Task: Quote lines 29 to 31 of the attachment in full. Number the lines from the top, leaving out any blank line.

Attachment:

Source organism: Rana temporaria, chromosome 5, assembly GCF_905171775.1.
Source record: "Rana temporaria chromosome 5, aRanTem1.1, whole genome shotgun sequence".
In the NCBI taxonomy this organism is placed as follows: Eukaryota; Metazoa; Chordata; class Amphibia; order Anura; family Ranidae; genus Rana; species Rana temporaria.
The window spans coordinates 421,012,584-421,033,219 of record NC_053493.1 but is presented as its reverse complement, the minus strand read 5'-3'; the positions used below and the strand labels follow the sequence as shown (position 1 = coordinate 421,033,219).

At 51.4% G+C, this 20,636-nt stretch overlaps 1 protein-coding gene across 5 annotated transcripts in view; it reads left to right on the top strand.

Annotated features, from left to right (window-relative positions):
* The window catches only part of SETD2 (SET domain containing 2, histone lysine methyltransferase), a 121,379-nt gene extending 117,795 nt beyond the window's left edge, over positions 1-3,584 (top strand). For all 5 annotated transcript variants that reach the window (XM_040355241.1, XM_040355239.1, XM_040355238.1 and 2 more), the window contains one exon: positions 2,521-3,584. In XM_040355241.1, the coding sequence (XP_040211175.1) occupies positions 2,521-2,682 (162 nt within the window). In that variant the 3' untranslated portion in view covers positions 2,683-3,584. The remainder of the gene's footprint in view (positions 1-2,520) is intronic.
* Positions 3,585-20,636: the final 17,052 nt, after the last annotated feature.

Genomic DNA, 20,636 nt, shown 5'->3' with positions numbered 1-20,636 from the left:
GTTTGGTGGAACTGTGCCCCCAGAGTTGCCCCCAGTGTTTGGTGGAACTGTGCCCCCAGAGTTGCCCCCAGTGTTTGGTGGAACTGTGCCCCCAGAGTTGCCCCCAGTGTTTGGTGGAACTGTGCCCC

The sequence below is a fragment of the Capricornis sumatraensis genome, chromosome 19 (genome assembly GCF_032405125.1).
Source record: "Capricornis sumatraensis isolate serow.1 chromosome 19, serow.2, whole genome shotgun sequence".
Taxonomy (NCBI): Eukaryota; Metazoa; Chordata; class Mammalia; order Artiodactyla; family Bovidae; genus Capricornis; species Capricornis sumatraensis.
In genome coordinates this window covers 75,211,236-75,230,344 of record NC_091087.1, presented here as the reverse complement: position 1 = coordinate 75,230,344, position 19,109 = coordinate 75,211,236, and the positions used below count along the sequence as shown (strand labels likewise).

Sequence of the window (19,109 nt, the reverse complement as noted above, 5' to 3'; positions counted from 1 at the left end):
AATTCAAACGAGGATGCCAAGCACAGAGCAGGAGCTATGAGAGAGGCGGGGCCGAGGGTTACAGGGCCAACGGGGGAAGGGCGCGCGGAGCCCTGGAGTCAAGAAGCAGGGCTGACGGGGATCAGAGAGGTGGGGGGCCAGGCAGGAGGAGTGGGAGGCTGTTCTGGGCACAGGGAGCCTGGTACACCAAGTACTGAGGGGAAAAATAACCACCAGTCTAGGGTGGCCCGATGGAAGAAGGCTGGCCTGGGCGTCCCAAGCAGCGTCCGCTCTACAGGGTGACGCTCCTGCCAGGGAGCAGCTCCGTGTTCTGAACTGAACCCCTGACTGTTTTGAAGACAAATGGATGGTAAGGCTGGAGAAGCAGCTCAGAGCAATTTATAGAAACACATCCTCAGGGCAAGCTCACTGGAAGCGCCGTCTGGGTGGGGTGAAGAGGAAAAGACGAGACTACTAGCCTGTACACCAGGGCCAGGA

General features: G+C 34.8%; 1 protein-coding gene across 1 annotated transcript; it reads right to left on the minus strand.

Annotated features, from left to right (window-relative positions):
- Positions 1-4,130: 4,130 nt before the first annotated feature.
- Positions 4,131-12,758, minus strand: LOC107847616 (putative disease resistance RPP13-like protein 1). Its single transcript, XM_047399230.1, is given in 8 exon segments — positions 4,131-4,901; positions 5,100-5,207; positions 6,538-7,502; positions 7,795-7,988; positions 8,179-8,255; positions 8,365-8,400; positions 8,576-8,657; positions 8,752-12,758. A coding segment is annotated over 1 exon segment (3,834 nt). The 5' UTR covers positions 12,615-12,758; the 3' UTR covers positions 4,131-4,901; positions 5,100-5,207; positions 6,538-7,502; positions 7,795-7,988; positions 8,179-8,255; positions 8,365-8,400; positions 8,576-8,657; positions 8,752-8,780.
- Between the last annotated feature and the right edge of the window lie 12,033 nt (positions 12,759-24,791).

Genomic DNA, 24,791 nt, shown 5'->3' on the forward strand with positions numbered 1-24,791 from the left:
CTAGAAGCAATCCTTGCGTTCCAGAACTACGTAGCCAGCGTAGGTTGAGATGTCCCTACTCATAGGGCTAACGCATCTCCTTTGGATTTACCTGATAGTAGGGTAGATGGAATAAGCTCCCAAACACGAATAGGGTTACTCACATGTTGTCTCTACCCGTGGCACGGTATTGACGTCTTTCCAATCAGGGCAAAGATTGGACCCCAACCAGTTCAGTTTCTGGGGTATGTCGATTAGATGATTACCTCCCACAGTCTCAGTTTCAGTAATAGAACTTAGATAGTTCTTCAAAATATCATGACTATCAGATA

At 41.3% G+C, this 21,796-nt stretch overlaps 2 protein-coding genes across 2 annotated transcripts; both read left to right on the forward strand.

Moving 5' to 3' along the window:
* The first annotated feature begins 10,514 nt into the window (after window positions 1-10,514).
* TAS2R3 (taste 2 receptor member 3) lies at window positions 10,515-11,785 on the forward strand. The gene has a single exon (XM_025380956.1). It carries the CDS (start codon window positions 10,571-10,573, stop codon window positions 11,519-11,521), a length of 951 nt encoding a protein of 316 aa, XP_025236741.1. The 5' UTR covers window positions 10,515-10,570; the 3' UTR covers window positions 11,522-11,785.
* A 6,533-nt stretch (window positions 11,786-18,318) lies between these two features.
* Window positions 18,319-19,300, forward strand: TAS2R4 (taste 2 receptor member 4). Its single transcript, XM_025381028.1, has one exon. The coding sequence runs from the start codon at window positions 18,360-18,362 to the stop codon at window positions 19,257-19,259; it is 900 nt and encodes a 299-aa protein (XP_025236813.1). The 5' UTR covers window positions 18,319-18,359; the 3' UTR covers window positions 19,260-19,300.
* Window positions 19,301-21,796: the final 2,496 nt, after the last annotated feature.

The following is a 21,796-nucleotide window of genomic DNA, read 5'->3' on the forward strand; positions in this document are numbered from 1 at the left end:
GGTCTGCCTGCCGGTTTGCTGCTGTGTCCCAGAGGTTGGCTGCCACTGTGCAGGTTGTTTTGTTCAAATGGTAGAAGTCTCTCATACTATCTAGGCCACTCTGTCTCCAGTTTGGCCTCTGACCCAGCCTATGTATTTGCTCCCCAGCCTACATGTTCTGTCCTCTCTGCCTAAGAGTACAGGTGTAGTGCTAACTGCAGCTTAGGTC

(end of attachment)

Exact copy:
* Window positions 18,319-19,300, forward strand: TAS2R4 (taste 2 receptor member 4). Its single transcript, XM_025381028.1, has one exon. The coding sequence runs from the start codon at window positions 18,360-18,362 to the stop codon at window positions 19,257-19,259; it is 900 nt and encodes a 299-aa protein (XP_025236813.1). The 5' UTR covers window positions 18,319-18,359; the 3' UTR covers window positions 19,260-19,300.
* Window positions 19,301-21,796: the final 2,496 nt, after the last annotated feature.

The following is a 21,796-nucleotide window of genomic DNA, read 5'->3' on the forward strand; positions in this document are numbered from 1 at the left end: